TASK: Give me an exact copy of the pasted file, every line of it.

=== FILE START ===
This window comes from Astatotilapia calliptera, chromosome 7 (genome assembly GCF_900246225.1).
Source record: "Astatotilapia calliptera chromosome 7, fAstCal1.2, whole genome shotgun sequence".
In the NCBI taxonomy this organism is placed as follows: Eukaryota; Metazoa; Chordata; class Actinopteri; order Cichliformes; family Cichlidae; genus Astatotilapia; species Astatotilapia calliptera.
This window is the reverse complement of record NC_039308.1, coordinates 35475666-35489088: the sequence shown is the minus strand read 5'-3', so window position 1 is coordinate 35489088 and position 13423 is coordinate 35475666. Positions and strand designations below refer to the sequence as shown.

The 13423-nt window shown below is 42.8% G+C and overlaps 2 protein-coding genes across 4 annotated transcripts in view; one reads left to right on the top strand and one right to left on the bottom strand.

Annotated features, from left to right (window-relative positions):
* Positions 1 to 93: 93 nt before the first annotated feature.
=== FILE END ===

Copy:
This window comes from Astatotilapia calliptera, chromosome 7 (genome assembly GCF_900246225.1).
Source record: "Astatotilapia calliptera chromosome 7, fAstCal1.2, whole genome shotgun sequence".
In the NCBI taxonomy this organism is placed as follows: Eukaryota; Metazoa; Chordata; class Actinopteri; order Cichliformes; family Cichlidae; genus Astatotilapia; species Astatotilapia calliptera.
This window is the reverse complement of record NC_039308.1, coordinates 35475666-35489088: the sequence shown is the minus strand read 5'-3', so window position 1 is coordinate 35489088 and position 13423 is coordinate 35475666. Positions and strand designations below refer to the sequence as shown.

The 13423-nt window shown below is 42.8% G+C and overlaps 2 protein-coding genes across 4 annotated transcripts in view; one reads left to right on the top strand and one right to left on the bottom strand.

Annotated features, from left to right (window-relative positions):
* Positions 1 to 93: 93 nt before the first annotated feature.